Microsoft: We use "a variety of extra measures" to protect Windows 8 apps

Earlier today, we reported that a Nokia employee, Justin Angel, had posted up an article on his personal website that claimed to show how people could turn free Windows 8 "Modern" app trial versions into the full versions without paying for them. He also allegedly showed how Windows 8 games could be modified to add free amounts of in-game currency that are normally paid for by real money transactions, such as those used for SoulCraft, shown above.

The website has since been taken down, and now Microsoft has sent Neowin a statement on this matter. It does not directly comment on if Angel's hacking methods will in fact work. It does state:

Any successful software distribution channel faces the challenge of being targeted by people wishing to circumvent the system for ill-gotten gains and we’re committed to ongoing protection of both customer and developer interests. Just as they have with other platforms, hackers are proposing ways to compromise the integrity of apps, which can have lots of negative consequences to the system and the customer experience. We have taken a variety of extra measures to help harden Windows 8 ...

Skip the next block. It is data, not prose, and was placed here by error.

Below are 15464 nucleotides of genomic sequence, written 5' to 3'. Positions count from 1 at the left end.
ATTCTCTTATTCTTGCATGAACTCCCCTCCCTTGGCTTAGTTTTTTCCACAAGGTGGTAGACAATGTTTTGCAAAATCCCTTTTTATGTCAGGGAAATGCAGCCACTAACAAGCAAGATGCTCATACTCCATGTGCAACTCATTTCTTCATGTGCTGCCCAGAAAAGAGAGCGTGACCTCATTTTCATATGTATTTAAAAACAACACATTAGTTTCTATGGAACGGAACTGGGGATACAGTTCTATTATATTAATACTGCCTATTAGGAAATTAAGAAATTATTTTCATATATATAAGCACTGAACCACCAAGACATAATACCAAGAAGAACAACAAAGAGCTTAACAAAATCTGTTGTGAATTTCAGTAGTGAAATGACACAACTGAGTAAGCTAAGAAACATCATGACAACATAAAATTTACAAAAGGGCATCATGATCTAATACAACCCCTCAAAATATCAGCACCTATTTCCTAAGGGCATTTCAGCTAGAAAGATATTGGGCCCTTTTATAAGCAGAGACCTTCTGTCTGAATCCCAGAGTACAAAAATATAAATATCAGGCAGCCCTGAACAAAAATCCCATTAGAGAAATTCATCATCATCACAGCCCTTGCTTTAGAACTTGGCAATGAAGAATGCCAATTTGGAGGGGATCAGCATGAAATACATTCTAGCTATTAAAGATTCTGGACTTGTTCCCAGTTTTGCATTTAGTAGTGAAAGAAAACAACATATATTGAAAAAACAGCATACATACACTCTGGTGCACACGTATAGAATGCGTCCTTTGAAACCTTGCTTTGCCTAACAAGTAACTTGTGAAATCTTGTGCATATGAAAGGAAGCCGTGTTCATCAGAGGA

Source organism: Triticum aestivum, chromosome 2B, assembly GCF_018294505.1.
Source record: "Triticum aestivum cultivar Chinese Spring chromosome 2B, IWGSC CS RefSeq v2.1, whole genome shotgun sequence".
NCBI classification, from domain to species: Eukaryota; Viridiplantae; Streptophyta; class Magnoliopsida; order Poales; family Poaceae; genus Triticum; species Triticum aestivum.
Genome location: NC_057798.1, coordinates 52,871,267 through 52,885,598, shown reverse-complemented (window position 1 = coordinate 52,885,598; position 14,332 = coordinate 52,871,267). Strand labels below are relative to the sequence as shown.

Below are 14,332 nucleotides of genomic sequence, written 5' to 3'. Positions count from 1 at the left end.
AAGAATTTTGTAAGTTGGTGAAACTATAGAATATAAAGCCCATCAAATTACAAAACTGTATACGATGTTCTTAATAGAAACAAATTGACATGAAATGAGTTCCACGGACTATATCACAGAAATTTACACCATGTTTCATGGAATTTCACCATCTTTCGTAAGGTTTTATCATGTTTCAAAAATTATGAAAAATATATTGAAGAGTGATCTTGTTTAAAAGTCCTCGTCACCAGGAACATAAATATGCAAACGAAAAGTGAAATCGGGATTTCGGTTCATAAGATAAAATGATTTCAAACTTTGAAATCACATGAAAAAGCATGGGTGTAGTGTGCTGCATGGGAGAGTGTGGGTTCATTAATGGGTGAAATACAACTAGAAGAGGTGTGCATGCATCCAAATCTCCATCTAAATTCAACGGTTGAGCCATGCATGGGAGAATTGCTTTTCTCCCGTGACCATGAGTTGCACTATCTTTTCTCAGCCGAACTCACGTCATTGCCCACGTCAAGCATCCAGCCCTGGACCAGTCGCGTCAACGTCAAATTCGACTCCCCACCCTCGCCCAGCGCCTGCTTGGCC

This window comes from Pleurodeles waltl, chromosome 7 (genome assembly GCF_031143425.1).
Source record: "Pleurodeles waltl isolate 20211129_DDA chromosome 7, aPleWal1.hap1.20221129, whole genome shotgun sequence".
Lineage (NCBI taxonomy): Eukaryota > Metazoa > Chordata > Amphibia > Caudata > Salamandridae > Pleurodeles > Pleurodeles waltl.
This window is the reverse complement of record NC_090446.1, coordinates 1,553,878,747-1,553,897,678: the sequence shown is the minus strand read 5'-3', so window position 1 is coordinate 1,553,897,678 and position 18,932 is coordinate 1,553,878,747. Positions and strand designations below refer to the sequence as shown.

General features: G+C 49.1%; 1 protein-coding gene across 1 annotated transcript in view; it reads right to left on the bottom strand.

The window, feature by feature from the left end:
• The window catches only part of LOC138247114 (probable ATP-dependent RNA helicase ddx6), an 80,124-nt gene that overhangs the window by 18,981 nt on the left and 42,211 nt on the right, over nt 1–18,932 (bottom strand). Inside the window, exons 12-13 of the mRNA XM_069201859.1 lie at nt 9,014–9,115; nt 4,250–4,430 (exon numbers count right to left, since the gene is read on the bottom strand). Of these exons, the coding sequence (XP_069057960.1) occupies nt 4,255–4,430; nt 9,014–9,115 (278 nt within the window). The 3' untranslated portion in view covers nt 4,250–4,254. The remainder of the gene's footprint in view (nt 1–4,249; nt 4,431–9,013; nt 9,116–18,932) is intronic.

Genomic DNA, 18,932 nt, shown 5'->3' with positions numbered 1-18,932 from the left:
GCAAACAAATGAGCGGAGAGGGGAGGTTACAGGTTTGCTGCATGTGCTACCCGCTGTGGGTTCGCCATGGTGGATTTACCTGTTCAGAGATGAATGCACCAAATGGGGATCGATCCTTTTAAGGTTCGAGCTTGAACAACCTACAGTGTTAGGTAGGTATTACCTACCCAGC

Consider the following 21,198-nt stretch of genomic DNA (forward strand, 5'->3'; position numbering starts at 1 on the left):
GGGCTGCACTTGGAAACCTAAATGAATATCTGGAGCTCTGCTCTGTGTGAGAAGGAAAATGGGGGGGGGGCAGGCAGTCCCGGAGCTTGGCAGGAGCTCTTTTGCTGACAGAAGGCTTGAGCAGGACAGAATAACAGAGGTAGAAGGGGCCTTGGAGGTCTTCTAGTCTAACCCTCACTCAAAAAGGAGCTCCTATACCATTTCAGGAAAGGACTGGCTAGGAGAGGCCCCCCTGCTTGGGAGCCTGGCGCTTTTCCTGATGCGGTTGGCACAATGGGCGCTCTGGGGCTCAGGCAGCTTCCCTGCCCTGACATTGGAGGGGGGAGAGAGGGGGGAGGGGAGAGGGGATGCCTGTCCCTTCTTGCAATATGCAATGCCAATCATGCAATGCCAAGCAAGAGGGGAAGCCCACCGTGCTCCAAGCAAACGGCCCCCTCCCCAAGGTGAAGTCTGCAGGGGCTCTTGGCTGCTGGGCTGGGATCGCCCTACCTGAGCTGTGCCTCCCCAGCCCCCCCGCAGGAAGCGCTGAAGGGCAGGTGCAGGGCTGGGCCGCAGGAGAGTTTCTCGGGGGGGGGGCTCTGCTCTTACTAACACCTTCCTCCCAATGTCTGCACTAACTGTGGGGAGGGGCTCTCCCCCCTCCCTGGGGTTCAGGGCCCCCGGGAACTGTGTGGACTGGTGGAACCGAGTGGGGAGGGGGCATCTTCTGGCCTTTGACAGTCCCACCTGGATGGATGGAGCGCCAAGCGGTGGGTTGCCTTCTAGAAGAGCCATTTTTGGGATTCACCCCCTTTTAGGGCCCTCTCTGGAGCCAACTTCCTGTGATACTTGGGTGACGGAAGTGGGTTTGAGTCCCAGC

The statement also contained a link to a recent post on the Microsoft Dev Center web site which goes into how Windows 8 app developers can protect their apps. One way protects against someone hacking Windows system code directly. The post states:

To prevent users from employing this strategy to illegally use your apps, we have a receipt feature that allows you to validate a user’s access to your app and service. Your app is able to obtain a signed receipt for any app-related transaction made through the Windows Store, such as the initial purchase of the app and any in-app purchases. Your app can then use this info to determine what services or features it can access for that user.

Hackers might also try to go after specific apps. In this case, Microsoft says that one prevention method might be to keep some features of the app on a remote server. It states, "This keeps them in an environment that is completely in your control and requires that you only pass the initial data and the results between your service and your app."

App developers can also encrypt portions of their Windows 8 app. Microsoft says in the forum post, "We believe that having a rich choice of obfuscation and encryption options—tuned to the types of exploits you are trying to thwart—will help you to take the appropriate steps in protecting your apps as necessary."

Report a problem with article
Previous Story

Apple-Microsoft iOS SkyDrive fight extends to Office 365 too

Next Story

Microsoft's Bing Fund to support Selectable Media

9 Comments - Add comment